Thursday, January 3, 2013
The Year In Media: Part 3, Books
Hence, the term "they" is often referred to as the source of most social ills, "they" being an amorphous liberal bogeyman equal parts corporate boardroom and wealthy 1%. In this world view, these puppet-masters control what we think, what we buy, how we feel, what our priorities are, and how we behave. Every social ill is thus easily explained by a larger pattern of social decay set in motion and determined by a small cadre of profit-hungry, greedy capitalists.
One can see the allure of such a view. It is indeed partially true. But it is absurdly simplistic. Not only does its convenience blind itself to nuance and general causal diversity, but it misses larger structural explanations that place blame not with rational individuals, but with larger, deeper systemic dynamics in which no one is to blame individually, but rather agreements and assumption we have all implicitly accepted as governing model for how we want to structure society. The problem with seeing this larger structural narrative as a primary causal agent is that it is enormously unsatisfying. Not only is it difficult to understand, but there is no one to really point our collective fingers at in blame. And worse still, there is no clear vision for how to replace this structure. For most progressives, there indeed are very specific policy proposals, in general looking like a more social-democratic, European model (however, even there social ills still remain). But standing in the way is not necessarily any shadowy corporate malfeasance, but rather an enormous plurality of Americans who just profoundly disagree with the progressive vision, both in cause and solution. It can be argued that these Americans are mere "sheep" to corporate advertisement, but the reality is that modern conservatism is a cohesive ideological narrative with deep historical roots that stands on its own, needing little help from corporate benefactors to promote its anti-progressive message.
So, articulating all of that has become my hobby horse at our meetings. Books we've read:
Subliminal: How Your Unconscious Mind Rules You Behavior, by Leonard Mlodinov
The Price of Inequality, by Joseph Stiglitz
The Power of Habit, by Charles Duhigg
How Much Is Enough: Money and The Good Life, by Robert and Edward Skidelsky
Books I personally read this year:
The Ego Tunnel, by Thomas Metzinger
Childhood's End, by Arthur C. Clarke
The Selected Stories of Philip K. Dick
Do Androids Dream of Electric Sheep, by Philip K. Dick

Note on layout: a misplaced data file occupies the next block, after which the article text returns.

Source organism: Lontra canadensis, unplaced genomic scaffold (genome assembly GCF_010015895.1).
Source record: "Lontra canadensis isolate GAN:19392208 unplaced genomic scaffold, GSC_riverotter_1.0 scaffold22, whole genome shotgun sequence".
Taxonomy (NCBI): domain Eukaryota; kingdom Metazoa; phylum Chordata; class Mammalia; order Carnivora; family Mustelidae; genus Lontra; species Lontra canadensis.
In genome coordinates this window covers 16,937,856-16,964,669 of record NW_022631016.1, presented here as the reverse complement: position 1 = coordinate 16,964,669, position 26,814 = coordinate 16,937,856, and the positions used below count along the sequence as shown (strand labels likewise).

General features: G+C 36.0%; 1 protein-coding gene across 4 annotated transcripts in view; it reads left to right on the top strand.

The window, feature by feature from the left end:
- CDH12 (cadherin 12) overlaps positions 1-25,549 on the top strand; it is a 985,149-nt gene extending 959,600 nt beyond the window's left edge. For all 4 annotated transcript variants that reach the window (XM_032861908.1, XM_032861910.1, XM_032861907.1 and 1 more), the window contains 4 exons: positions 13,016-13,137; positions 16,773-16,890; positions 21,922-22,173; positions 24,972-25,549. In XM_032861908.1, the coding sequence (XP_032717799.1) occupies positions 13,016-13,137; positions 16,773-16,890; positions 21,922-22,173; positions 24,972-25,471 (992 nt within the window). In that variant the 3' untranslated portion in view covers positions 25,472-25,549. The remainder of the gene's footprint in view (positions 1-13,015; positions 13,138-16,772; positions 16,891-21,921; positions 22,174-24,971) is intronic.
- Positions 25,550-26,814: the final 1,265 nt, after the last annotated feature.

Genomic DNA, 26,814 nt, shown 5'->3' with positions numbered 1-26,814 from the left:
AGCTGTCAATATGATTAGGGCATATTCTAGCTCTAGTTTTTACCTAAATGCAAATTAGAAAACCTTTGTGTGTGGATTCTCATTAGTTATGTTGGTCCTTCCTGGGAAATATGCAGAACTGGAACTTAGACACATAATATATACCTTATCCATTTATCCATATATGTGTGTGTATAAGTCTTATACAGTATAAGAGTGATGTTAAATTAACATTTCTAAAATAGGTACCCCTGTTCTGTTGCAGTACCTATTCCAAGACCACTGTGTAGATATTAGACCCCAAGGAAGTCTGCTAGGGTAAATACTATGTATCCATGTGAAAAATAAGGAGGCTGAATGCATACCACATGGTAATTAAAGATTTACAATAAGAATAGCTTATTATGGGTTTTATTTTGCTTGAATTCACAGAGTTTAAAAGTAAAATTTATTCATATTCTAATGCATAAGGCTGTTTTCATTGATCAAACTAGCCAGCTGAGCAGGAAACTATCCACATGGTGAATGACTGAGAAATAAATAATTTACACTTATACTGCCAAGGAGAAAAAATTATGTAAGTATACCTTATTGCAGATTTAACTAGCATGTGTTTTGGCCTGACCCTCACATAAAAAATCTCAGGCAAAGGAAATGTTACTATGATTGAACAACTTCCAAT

At Home in the Universe, by Stuart Kaufman (didn't finish)
Just Six Numbers, by Martin Rees
A Universe From Nothing, by Lawrence Krauss
Ben Franklin: An American Life, by Walter Isaacson
Neuromancer, by William Gibson
As you can see, I went on a bit of a sci-fi kick. I was basically let go from my job at the continuation school, which I wrote about at the time, and needed some escapism to combat the profound despair I was feeling in the first few months of the year. Philip K. Dick was gloriously savage in his deconstruction of the interaction between the psyche and the physical world, exposing again and again what we take for granted. There is a spiritualism here, where the harsh mystery of science and the natural world bumps up against the feeble glue of human consciousness.
I then took on the universe, reading Kaufman, Rees and Krauss, in a succession of what I can humbly describe as fascinatingly vague explications of the physical nature of the universe and reality itself. Fun, and profound, but nothing I can say I understood all that well. What I did understand, though, was a beautiful vision of a cosmos the vastness and complexity of which we cannot but be humbled by.
Ben Franklin was a lot of fun. Mostly however, not so much from an appreciation of the man himself, but from the world and events within which he was traveling. I was struck by a picture of Philadelphia as a small town of a few thousand people. Franklin the man was indeed a great mind, but in the end he was a somewhat tragic figure, forming few close bonds and basically leaving his family behind while he spent over a decade in Europe - unlike, say, the resolutely cranky John Adams, who was deeply connected to his family.
William Gibson was sort of brilliant to read, thirty years later, the digital age well upon us. His prose was ambitious, albeit messy and too often silly. But he was establishing things that clearly came to fruition, not in the least the implosion of time and space itself as digital reality compresses all of our understandings of and interactions with our surrounding environment.